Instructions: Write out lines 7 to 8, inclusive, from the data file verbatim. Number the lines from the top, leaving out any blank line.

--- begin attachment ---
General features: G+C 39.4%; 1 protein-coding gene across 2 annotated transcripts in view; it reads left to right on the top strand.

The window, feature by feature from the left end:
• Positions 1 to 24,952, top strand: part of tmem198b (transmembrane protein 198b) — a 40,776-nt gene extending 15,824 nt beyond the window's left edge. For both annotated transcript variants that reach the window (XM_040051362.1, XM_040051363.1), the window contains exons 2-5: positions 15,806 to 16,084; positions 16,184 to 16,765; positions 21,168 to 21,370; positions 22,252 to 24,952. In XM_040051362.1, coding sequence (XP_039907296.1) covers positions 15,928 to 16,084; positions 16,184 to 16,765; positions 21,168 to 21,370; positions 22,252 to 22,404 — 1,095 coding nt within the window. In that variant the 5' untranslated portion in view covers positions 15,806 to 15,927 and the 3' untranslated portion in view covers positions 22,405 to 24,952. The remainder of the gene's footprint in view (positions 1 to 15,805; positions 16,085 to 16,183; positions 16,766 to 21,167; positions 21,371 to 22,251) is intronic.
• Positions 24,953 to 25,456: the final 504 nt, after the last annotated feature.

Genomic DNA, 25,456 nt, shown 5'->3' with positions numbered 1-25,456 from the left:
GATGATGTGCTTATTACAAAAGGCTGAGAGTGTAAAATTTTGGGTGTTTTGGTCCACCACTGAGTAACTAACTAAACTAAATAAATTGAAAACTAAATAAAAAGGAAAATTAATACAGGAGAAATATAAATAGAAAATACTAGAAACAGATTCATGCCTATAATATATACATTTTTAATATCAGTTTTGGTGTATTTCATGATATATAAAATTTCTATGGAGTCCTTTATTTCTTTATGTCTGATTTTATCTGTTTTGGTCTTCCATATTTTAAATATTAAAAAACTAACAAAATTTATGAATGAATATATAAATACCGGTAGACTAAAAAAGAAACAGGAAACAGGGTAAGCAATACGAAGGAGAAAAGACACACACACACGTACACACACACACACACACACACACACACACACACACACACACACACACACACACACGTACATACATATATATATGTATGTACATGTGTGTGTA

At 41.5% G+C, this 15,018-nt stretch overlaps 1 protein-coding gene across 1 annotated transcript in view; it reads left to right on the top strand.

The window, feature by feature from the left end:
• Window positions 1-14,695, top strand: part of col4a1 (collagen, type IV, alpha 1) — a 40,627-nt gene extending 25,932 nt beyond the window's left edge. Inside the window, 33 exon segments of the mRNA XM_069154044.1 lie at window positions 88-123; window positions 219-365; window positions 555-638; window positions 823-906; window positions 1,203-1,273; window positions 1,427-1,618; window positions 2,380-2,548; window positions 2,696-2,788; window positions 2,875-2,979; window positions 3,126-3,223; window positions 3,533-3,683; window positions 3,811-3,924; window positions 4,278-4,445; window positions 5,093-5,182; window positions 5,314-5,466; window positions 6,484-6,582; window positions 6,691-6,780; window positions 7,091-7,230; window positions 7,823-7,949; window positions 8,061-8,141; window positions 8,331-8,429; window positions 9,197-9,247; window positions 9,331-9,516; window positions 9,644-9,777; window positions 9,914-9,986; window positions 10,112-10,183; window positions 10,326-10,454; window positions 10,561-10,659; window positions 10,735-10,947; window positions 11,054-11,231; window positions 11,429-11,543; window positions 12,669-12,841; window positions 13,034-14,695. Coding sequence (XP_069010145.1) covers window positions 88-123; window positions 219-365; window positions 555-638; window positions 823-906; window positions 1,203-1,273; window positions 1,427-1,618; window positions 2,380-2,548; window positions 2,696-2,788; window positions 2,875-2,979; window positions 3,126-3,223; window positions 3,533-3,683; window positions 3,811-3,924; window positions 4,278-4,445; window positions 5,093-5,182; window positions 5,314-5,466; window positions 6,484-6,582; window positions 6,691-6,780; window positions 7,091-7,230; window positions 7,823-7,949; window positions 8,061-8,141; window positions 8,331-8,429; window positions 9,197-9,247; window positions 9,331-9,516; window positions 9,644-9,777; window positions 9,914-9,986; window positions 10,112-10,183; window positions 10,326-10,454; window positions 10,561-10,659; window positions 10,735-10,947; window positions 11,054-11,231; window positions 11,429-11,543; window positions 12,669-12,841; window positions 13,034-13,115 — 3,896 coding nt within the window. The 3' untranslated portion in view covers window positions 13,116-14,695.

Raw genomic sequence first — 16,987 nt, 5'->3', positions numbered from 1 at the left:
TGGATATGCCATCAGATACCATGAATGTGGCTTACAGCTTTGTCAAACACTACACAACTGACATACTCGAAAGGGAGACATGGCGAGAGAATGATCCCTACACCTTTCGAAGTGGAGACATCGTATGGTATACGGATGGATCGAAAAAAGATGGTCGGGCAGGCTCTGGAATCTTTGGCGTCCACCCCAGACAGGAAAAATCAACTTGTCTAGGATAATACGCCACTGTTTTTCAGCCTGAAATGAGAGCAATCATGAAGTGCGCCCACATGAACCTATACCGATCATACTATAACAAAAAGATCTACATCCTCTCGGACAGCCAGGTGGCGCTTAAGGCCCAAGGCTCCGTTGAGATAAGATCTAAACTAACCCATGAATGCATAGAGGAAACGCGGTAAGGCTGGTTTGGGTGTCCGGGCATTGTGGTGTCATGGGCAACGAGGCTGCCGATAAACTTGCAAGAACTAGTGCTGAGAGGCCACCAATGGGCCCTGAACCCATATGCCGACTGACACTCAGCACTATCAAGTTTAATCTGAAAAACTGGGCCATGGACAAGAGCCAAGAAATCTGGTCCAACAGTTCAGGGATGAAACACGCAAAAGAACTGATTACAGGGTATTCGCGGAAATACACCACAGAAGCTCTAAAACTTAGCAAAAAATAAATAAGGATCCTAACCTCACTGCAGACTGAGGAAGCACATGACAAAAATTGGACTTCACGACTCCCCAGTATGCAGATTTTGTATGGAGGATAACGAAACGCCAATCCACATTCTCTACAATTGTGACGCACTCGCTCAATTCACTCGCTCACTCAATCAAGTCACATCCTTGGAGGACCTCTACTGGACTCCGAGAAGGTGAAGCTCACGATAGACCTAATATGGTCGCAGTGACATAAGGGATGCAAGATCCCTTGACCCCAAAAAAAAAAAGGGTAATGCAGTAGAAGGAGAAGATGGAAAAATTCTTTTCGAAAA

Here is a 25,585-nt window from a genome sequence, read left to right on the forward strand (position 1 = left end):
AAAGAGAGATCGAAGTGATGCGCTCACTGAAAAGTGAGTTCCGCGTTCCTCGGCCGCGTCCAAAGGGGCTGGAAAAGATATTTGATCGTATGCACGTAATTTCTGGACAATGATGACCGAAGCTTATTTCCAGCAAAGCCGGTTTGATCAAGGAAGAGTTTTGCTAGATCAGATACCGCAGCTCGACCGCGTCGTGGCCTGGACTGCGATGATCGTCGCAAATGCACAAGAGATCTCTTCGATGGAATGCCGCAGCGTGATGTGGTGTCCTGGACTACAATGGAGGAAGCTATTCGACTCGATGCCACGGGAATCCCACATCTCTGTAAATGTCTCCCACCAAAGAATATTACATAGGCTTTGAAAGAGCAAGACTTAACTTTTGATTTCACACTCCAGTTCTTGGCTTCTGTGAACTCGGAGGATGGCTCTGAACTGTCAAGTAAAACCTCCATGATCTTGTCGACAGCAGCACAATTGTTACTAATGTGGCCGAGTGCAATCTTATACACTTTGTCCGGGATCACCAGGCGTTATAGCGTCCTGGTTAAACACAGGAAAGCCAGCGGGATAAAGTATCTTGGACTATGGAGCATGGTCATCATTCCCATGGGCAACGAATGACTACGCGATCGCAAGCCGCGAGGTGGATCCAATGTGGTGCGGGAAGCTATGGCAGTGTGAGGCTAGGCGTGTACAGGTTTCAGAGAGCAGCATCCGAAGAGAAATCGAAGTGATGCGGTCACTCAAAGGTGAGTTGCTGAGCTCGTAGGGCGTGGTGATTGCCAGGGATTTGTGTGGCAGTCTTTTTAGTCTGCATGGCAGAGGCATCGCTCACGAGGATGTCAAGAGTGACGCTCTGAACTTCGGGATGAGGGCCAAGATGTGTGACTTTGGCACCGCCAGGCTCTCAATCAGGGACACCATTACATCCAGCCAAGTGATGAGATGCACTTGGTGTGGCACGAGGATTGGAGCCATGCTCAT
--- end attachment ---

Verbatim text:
At 41.5% G+C, this 15,018-nt stretch overlaps 1 protein-coding gene across 1 annotated transcript in view; it reads left to right on the top strand.

The window, feature by feature from the left end: